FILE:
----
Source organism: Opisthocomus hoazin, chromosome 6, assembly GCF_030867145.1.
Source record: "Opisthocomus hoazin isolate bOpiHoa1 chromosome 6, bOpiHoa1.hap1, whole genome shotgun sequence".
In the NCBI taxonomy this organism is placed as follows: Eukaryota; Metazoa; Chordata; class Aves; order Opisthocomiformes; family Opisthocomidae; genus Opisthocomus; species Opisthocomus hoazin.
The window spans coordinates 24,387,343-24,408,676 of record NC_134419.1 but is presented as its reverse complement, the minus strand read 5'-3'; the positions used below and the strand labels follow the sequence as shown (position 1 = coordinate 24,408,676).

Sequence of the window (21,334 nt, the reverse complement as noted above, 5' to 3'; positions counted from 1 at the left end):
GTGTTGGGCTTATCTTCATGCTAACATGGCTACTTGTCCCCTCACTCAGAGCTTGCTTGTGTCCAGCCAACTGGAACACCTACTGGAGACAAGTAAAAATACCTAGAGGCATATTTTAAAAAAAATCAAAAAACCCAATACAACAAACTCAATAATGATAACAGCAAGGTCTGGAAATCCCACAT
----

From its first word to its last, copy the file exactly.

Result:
Source organism: Opisthocomus hoazin, chromosome 6, assembly GCF_030867145.1.
Source record: "Opisthocomus hoazin isolate bOpiHoa1 chromosome 6, bOpiHoa1.hap1, whole genome shotgun sequence".
In the NCBI taxonomy this organism is placed as follows: Eukaryota; Metazoa; Chordata; class Aves; order Opisthocomiformes; family Opisthocomidae; genus Opisthocomus; species Opisthocomus hoazin.
The window spans coordinates 24,387,343-24,408,676 of record NC_134419.1 but is presented as its reverse complement, the minus strand read 5'-3'; the positions used below and the strand labels follow the sequence as shown (position 1 = coordinate 24,408,676).

Sequence of the window (21,334 nt, the reverse complement as noted above, 5' to 3'; positions counted from 1 at the left end):
GTGTTGGGCTTATCTTCATGCTAACATGGCTACTTGTCCCCTCACTCAGAGCTTGCTTGTGTCCAGCCAACTGGAACACCTACTGGAGACAAGTAAAAATACCTAGAGGCATATTTTAAAAAAAATCAAAAAACCCAATACAACAAACTCAATAATGATAACAGCAAGGTCTGGAAATCCCACAT